3rd ANNUAL CDRL CURATORIAL SLAM!
What is Curatorial Work Today?
Friday, April 21, 2017
The Orozco Room (A712) / 66 W. 12 Street
Parsons’ Curatorial Design Research Lab (CDRL) is a community of practice comprised of faculty, staff and students from across The New School whose research expands the field of contemporary curatorial practice to include activities that lie both within and beyond the white cube. CDRL is proud to host its Third Annual CURATORIAL SLAM! a lively array of fast paced ideas and images mixed with drinks and delectables. This public event offers a sampling of diverse curatorial models recently developed by New School community members, from sitespecific platforms to participatory exchanges to research projects exploring local ecologies, gentrification, and contentious political histories.
8 minute Pecha Kuchastyle presentations will be followed by a “happy hour” reception and informal discussion. Please join us!
PEOPLE, ARCHIVES & COLLECTIONS
Julia Foulkes (Faculty, History, NSPE)
“My City: Jerome Robbins and New York”
Jerome Robbins would have been 100 in 2018. How does an exhibition pay tribute, not fall into replicating ideas of white male lone geniuses, and inspire others to re-make the city around them?
Aleksandra Wagner (Faculty, Sociology, NSPE)
“Disorderly Conduct: A Birthing of an Archive”
Can a widow hope to make an orderly archive that intersects with her own disorderly life? A fast run through the making of Lebbeus Woods Archive, Estate of Lebbeus Woods (Architect, American, 1940 – 2012).
Macushla Robinson (MA student, NSSR)
“Memory Is A Tough Place”
This exhibition slotted for Parsons’ Kellen gallery during summer 2017 draws primarily from photographs within The New School Art Collection to look at social justice, and will set up a dialogue between these historical images and more contemporary work by select Parsons alumni.
Sebastian Grant (MA student, History of Design & Curatorial Studies, Parsons)
“Wearable Art: An Exhibition of the Susan Grant Lewin Collection at the Cooper Hewitt National Design Museum”
Featuring works from master jewelers Otto Künzli, Ted Noten, Bruce Metcalf, and more, this presentation will explore the upcoming exhibition of Susan Grant Lewin’s gracious donation to the Cooper Hewitt, and will discuss questions of art jewelry’s place in contemporary art and design.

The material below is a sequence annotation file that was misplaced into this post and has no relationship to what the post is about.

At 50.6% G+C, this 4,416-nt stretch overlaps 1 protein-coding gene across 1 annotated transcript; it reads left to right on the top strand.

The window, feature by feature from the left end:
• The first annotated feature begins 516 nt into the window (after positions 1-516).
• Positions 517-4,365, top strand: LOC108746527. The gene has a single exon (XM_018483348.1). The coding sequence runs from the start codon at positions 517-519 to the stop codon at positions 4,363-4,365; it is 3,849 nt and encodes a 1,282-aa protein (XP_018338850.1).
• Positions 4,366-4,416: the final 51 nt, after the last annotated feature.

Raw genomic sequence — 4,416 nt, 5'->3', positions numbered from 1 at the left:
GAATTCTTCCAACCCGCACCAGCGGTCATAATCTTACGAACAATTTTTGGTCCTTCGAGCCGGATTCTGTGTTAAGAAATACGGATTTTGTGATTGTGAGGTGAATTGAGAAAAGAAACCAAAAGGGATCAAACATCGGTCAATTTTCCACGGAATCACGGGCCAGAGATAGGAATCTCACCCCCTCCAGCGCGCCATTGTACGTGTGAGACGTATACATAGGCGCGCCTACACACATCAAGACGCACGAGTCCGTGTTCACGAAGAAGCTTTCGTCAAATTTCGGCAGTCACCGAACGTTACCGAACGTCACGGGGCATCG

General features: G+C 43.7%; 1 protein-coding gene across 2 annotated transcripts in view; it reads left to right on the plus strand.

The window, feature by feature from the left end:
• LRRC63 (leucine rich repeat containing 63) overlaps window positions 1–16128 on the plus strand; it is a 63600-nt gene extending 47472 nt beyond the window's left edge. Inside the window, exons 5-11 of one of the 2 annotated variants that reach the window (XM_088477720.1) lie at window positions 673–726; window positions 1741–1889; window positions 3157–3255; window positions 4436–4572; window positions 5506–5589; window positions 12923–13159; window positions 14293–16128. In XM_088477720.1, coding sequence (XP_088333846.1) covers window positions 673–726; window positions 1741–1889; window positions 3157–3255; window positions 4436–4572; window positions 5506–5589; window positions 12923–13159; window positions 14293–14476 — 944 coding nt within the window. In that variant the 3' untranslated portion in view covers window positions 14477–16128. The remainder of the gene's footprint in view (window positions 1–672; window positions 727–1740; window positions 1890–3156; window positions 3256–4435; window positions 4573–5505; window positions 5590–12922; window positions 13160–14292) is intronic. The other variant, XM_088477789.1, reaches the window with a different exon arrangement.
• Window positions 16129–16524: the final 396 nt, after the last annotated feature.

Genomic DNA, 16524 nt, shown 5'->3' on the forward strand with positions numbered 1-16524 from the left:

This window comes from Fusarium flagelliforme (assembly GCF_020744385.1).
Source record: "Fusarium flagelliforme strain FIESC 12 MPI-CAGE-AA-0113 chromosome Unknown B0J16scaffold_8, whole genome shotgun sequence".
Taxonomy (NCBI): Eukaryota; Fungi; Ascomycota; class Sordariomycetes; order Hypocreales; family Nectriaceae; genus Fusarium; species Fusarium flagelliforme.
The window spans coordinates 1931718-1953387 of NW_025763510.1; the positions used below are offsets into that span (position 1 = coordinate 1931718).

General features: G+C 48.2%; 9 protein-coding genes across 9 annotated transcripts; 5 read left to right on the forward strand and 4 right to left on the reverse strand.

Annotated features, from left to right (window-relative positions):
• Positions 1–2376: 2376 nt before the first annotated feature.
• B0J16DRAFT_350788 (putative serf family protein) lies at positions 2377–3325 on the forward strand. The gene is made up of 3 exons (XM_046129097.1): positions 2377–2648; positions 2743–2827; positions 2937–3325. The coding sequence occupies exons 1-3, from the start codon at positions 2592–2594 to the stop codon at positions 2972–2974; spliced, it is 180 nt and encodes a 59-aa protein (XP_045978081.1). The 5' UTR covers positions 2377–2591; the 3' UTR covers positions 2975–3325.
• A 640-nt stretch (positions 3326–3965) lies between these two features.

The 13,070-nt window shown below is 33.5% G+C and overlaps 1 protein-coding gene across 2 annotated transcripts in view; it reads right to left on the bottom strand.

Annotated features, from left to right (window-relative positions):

Christiane Paul (Faculty, Media Studies, NSPE)
“What Lies Beneath”
Christiane will discuss her exhibition at Borusan Contemporary, Istanbul, in relation to curating within shifting cultural contexts and preview her work on the outdoor park 38 30 Art Valley.
Amanda Parmer (Curatorial Assistant, The Vera List Center, NSPE)
“Maria Thereza Alves: 2016–18 Vera List Center Prize for Art and Politics Winner”
How are VLC’s curators working with Alvez to realize Seeds of Change: New York: Botany and Colonization, a project mapping artifacts and entities that trace the proliferation of foreign seeds traveling to the New York region via trade ship ballast over the past two centuries? The exhibition will include a verdant collection of propagated ballast flora that will fill Parsons’ Aronson Gallery.
Malgorzata Bakalarz (PhD Student, Sociology, NSSR)
“Exploring Wounded Places”
This project, which included an exhibition, an international multidisciplinary symposium, and a graduate course for students from Parsons, NSSR and School of Form taught in Warsaw, Poland, stemmed from Malgorzata’s interest in exploring the topic of “wounded places” and her urge to facilitate/provoke a multi-vocal response to the timely matters of today’s world.
Gabrielle Bendiner-Viani (Faculty, Urban Studies, NSPE)
“In the Same Room without Screaming”
Gabrielle presents her long-term collaboration with housing activists and New School students to create exhibitions as spaces for dialogue in a highly contested area of the Lower East Side, the subject of her forthcoming book.
Rit Premnath/ Shifter (Faculty, Fine Arts, Parsons)
“An Engagement in Learning through Unlearning: A Call to Gather”
This series of gatherings invites participants to take a closer look at the worlds we share through encounters in unusual spaces, such as the makeshift prayer room in the basement of the University Center, aiming to unlearn our assumptions and prejudices about each other in a time when the urgency for new solidarities has never been greater.